Space Force Will Allow Neck Tattoos, Longer Mustaches and More Makeup Options for Guardians

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U.S. Space Forces Service Dress prototypes.
U.S. Space Forces Service Dress prototypes unveiled during the Air Force Association’s Air, Space and Cyber Conference at National Harbor, Md., Sept. 21, 2021. (U.S. Air Force photo by Tech. Sgt. Areca T. Wilson)

Space Force Guardians are allowed to have more tattoos and longer mustaches and will be able to use more types of makeup while in uniform, according to new grooming and dress policies for the service.

The new policy, unveiled Tuesday, eases mustache restrictions at the outer corners of the mouth; increases color options for nail and lipstick to allow variations for women's skin tones; lets men wear inconspicuous concealer or foundation to cover up scars and blemishes; and grants new tattoo locations.

It also reveals new rank insignia, nametags, hat badges and buttons that Guardians can wear, as well as makes formal mess dress optional for all officers until a Space Force version of the uniform is created.

Read Next: Space Force Chief Shows Off Latest Service Dress Uniform Prototype. Yes, They Tweaked the Pants.

Tattoos are authorized on the chest and back, arms, legs and feet. But chest and back tattoos cannot be visible through any uniform combination or while wearing an open collar uniform, according to the policy.

A single, non offensive tattoo is now allowed on the neck or behind the ear, but it cannot exceed one inch in measurement in any direction. Additionally, "ring tattoos are limited to a single band, no more than 3/8 of an inch in width, below the knuckle and above the finger joint on one or both hands, maximum of one ring tattoo per hand," the policy says.

Tattoos on any other portion of the hand are not allowed.

There is a small update for mustaches allowing for an additional "1/4 inch beyond a vertical line drawn from the corner of the mouth," according to the policy.

Women are allowed to wear nail polish and lipstick in a single color "that does not detract from the uniform" and is not a distracting hue such as gold, blue, black, and bright or neon colors.

Men are not permitted to wear lipstick or nail polish, but "male Guardians are authorized to wear foundation and concealer only to cover scars or blemishes," the policy states.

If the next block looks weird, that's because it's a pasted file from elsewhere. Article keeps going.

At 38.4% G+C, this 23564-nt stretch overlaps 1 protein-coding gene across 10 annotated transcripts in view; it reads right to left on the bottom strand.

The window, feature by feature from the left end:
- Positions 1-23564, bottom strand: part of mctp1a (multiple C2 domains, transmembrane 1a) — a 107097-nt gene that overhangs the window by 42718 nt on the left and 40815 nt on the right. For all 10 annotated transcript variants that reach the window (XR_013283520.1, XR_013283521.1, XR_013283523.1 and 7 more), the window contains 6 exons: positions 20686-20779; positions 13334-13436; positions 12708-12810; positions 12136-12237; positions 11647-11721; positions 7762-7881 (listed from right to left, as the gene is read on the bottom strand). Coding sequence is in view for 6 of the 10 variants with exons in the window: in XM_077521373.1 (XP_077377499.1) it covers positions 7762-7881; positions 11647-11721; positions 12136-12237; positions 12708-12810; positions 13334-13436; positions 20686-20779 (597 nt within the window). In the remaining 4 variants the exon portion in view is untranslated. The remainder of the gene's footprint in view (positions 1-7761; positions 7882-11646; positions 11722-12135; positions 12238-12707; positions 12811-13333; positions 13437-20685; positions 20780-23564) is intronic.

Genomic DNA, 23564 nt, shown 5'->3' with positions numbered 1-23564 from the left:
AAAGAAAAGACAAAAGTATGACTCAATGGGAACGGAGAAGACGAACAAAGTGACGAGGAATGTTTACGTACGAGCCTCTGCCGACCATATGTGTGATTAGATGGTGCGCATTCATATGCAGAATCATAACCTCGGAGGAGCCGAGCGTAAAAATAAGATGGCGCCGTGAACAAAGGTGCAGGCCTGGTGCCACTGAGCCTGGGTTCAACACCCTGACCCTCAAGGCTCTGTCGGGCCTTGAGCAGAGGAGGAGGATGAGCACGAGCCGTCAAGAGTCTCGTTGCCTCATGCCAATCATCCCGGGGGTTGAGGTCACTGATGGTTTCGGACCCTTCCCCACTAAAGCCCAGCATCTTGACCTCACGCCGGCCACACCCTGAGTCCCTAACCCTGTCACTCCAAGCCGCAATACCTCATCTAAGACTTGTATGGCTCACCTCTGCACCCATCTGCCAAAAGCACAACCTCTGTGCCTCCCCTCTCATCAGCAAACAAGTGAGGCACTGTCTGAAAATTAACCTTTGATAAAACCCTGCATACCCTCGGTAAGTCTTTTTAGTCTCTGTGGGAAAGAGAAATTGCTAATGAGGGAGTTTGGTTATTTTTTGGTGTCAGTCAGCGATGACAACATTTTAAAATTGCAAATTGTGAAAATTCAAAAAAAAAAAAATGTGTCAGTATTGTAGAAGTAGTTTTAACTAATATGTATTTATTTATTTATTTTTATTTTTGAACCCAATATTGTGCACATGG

While the service dress uniform has not yet been finalized, Guardians got a peek at what it may look like when Chief of Space Operations Gen. John Raymond showed off the latest prototype during a Senate hearing earlier this month.

Noteworthy changes on the uniform that Raymond sported include "adding stripes down the pants, changing the pocket style, adding pockets on the lower half of the jacket, and decreasing the number of buttons on the interior enclosure of the jacket," Maj. Vicky Porto, a Department of the Air Force spokeswoman, told Military.com.

But as Guardians await their own service dress uniform, guidance has been revealed for new lapel insignia, nametags, arm patches, hat badges and more.

(U.S. Space Force graphic)

"These items will further identify members as Guardians as they continue to wear the interim service dress uniform until the new Space Force service dress uniform is available," a press release from the Department of the Air Force said.

The pandemic has caused delays for the textile industry, pushing back the date the service uniform will be available to the ranks. After the dress uniform is tested and finally approved, it likely won't be available to all Guardians until 2025.

All of the updated Space Force policies can be viewed here.

Since being established in 2019, when former President Donald Trump signed off on the creation of the new service branch, Space Force Guardians have been patiently waiting for guidance on basic guidelines such as grooming, rank and dress.

They even created their own motto to describe when they might get updates: "Semper Soon."

"Guardians have been waiting a long time for this policy to drop, and I couldn't be happier to get it out there and start getting this stuff on the shelves," Chief Master Sergeant of the Space Force Roger A. Towberman said in a statement. "I appreciate their connection, which brought us these ideas, and the character they've shown waiting patiently for us to work through the policy process."

-- Thomas Novelly can be reached at thomas.novelly@military.com. Follow him on Twitter @TomNovelly.

Related: Space Force Guardians Grow Exasperated Waiting for the Branch's Policies to Slowly Emerge

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